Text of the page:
Monday, October 26, 2009

World Domination

I recently watched the movie “The World According to Monsanto,” which together with the movie “Flow” illustrates how corporations are acquiring as much power as they can, up to and including controlling the basic necessities of survival. It is apparently anathema to them for anything to be free and for anyone to not be totally dependent on them. This is the path to monoculture, and because it increases both consumption and the vulnerability of the entire population to single points of failure, total extinction.

If it weren’t real, the plot would be a top notch paranoid science fiction fantasy. Genetically modified organisms (GMOs), unlike other organisms, are subject to ownership. Farmers who use them to grow food (or if the food is a GMO) must pay a royalty to the creators of the GMO. The natural interbreeding of organisms in the wild virtually ensures that GMOs will become ubiquitous. Theoretically, every farmer could ultimately owe a royalty for the food they grow. Because most of the world is poor and cannot afford to pay, only the most affluent farmers will be able to economically survive.

One way to foil this evil plot is for governments to better fulfill their traditional roles as protectors of the commons -- a set of resources and capabilities that no one can own and everyone can use -- which provides the basis for the survival of its citizens. This can and should include all the things necessary for good health, among them: food, water, air, the means to repair our bodies (healthcare). Because we are an integral part of the web of life on the planet, the rest of the biosphere should also be protected.

That governments are unable to do what’s needed is traceable to two interlinked problems: scale and accountability. Maintaining a global or even a national commons is simply too big a task for any small number of people. We must all do it, and be held accountable if we don’t. Accountability is a social function, where members of a group either reward or penalize other members of the group based on their behavior; and this too may be too large a task for a government bureaucracy subcontracted by its larger population.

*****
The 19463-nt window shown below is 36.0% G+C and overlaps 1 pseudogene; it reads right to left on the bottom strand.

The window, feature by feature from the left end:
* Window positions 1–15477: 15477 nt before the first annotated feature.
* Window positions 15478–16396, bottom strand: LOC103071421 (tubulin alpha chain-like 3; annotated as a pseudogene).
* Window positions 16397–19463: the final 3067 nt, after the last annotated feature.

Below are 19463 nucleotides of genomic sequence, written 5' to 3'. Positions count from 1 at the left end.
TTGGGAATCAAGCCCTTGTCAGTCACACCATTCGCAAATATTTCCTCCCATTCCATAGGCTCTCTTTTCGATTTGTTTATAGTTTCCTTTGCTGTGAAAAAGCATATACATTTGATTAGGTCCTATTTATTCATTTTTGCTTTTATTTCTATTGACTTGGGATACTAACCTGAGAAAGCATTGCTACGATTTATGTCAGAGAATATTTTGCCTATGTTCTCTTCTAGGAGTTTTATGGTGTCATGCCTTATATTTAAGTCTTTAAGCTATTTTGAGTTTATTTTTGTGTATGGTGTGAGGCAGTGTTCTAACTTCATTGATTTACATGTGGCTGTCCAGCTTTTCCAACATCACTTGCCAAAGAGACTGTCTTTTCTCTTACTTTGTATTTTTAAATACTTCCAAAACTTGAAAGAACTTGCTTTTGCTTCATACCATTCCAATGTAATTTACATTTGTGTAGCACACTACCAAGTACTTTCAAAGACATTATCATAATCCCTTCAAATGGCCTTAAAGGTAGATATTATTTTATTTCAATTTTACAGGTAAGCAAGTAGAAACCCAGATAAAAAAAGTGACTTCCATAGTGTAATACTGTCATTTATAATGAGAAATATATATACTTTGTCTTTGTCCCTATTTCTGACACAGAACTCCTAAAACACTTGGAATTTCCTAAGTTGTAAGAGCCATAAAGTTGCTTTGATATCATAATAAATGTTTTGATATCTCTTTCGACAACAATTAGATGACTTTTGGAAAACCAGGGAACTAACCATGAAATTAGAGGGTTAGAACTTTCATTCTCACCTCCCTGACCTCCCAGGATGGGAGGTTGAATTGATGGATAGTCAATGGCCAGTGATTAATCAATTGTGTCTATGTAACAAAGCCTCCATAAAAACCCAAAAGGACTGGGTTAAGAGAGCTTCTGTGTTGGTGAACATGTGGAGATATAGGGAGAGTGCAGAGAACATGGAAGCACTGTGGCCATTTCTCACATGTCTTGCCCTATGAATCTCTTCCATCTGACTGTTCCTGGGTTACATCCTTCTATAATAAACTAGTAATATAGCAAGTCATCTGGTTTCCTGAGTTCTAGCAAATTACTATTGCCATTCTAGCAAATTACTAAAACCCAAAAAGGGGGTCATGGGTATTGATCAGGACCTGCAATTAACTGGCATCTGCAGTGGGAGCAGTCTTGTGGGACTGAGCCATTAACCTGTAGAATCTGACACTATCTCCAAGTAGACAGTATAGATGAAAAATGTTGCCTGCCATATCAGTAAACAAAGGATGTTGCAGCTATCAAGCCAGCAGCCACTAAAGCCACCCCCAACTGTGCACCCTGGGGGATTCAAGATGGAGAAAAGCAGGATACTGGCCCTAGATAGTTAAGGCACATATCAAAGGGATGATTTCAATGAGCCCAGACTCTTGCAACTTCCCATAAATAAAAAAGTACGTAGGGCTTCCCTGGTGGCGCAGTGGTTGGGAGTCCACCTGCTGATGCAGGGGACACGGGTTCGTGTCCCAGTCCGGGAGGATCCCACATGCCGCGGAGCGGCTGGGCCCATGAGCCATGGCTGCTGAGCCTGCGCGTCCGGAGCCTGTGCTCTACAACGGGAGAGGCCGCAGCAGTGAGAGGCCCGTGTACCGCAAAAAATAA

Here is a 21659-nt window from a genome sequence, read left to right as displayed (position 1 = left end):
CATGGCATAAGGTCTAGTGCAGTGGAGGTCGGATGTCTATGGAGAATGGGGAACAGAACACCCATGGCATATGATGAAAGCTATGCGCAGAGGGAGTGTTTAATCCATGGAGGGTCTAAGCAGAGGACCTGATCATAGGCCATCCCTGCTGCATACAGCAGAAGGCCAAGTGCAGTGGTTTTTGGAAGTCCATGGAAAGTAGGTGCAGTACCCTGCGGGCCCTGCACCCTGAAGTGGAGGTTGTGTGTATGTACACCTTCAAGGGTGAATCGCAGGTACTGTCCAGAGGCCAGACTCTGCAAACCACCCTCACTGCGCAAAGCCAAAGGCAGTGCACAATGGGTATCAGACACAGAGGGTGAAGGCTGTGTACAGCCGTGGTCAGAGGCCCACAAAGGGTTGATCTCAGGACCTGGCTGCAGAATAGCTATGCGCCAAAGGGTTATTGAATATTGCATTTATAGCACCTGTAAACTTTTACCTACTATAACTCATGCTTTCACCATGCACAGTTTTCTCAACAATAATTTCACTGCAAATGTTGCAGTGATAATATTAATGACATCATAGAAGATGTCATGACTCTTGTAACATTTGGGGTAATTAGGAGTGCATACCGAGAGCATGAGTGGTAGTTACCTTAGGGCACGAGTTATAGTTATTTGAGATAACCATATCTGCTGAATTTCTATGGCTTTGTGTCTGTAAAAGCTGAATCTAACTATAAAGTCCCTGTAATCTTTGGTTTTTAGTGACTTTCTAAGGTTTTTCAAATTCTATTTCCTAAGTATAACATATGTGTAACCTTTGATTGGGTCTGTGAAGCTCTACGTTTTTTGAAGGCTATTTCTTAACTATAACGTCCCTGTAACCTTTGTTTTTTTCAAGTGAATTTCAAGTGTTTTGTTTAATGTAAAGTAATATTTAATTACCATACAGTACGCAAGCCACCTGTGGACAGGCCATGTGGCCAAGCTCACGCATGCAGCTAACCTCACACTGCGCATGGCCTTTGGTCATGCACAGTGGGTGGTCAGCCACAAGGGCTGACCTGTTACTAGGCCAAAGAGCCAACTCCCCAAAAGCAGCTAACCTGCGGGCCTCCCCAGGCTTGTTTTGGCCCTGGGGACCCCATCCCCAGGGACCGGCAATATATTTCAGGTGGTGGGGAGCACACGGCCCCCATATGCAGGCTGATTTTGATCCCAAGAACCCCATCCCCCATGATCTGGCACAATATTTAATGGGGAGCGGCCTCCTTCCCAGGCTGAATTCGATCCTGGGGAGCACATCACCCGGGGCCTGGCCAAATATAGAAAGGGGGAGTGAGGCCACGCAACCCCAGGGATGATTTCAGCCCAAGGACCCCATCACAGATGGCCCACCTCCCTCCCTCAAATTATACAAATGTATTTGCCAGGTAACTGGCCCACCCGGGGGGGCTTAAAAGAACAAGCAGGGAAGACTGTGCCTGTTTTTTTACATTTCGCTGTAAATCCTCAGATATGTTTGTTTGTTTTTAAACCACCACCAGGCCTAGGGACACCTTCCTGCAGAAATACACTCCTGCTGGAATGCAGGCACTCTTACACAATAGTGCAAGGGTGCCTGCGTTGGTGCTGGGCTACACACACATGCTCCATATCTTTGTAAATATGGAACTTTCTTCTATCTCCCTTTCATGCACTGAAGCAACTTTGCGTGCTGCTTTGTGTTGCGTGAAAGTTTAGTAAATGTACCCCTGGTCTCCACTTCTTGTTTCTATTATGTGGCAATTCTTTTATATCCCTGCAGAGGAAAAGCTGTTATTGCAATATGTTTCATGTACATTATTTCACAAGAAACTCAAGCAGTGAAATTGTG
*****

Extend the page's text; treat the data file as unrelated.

In the totally sustainable world we will need to create over the next fifty years to avoid global population collapse, everything we use will be reusable or renewable (it will become part of the commons) and our population will remain constant. Critically, the energy we use to change the form of one thing into another and transport the end product to who uses it, the dominant activity of our economy, will need to be matched to its availability from renewable sources. The combined requirements of no waste and limited energy will abolish the profit motive for activity because profit itself -- synonymous with exponential consumption -- will be impossible, on average (without shrinking the world’s population, and this too has a limit). The concept of property, as exclusive use of something until it becomes waste, will be replaced with something more like loans, because the different forms of matter we create will need to be usable by other people in the present and the future. In short, avoiding catastrophe will require that we do away with the economic rewards for world domination.

Monday, October 12, 2009

The Last Days of Capitalism

In his book “The Last Days of Ancient Sunlight,” author and radio host Thom Hartmann did the best job I’ve seen yet in summarizing the greatest challenges of our time, the reasons behind them, and what we can do about them. The book details the trends I’ve identified in my own research and provides a useful way of thinking about them, as a conflict between what he calls “older culture” and “younger culture” values.